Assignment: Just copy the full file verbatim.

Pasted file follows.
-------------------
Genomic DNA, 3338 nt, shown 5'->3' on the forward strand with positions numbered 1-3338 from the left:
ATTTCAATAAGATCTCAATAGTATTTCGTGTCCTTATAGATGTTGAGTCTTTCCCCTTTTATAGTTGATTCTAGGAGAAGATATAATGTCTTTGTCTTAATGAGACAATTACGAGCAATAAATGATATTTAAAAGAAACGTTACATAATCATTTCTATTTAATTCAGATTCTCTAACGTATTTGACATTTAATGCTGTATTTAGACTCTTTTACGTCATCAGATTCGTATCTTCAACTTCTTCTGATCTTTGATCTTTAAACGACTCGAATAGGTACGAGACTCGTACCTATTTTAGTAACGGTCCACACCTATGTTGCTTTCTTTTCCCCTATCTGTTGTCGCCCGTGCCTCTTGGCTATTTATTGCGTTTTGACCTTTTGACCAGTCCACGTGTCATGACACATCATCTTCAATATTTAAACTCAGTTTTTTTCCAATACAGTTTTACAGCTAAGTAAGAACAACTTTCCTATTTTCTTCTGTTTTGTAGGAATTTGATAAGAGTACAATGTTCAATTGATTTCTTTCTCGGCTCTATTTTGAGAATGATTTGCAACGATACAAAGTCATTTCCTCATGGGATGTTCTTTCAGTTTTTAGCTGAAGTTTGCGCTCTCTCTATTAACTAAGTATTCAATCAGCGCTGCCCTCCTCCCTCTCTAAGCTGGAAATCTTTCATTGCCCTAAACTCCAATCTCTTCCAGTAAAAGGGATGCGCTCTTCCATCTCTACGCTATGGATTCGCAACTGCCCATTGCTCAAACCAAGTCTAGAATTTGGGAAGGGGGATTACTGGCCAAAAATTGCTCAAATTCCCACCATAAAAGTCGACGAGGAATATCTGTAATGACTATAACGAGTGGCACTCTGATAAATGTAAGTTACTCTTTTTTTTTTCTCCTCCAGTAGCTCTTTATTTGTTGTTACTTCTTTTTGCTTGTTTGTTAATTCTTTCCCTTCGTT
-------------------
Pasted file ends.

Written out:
Genomic DNA, 3338 nt, shown 5'->3' on the forward strand with positions numbered 1-3338 from the left:
ATTTCAATAAGATCTCAATAGTATTTCGTGTCCTTATAGATGTTGAGTCTTTCCCCTTTTATAGTTGATTCTAGGAGAAGATATAATGTCTTTGTCTTAATGAGACAATTACGAGCAATAAATGATATTTAAAAGAAACGTTACATAATCATTTCTATTTAATTCAGATTCTCTAACGTATTTGACATTTAATGCTGTATTTAGACTCTTTTACGTCATCAGATTCGTATCTTCAACTTCTTCTGATCTTTGATCTTTAAACGACTCGAATAGGTACGAGACTCGTACCTATTTTAGTAACGGTCCACACCTATGTTGCTTTCTTTTCCCCTATCTGTTGTCGCCCGTGCCTCTTGGCTATTTATTGCGTTTTGACCTTTTGACCAGTCCACGTGTCATGACACATCATCTTCAATATTTAAACTCAGTTTTTTTCCAATACAGTTTTACAGCTAAGTAAGAACAACTTTCCTATTTTCTTCTGTTTTGTAGGAATTTGATAAGAGTACAATGTTCAATTGATTTCTTTCTCGGCTCTATTTTGAGAATGATTTGCAACGATACAAAGTCATTTCCTCATGGGATGTTCTTTCAGTTTTTAGCTGAAGTTTGCGCTCTCTCTATTAACTAAGTATTCAATCAGCGCTGCCCTCCTCCCTCTCTAAGCTGGAAATCTTTCATTGCCCTAAACTCCAATCTCTTCCAGTAAAAGGGATGCGCTCTTCCATCTCTACGCTATGGATTCGCAACTGCCCATTGCTCAAACCAAGTCTAGAATTTGGGAAGGGGGATTACTGGCCAAAAATTGCTCAAATTCCCACCATAAAAGTCGACGAGGAATATCTGTAATGACTATAACGAGTGGCACTCTGATAAATGTAAGTTACTCTTTTTTTTTTCTCCTCCAGTAGCTCTTTATTTGTTGTTACTTCTTTTTGCTTGTTTGTTAATTCTTTCCCTTCGTT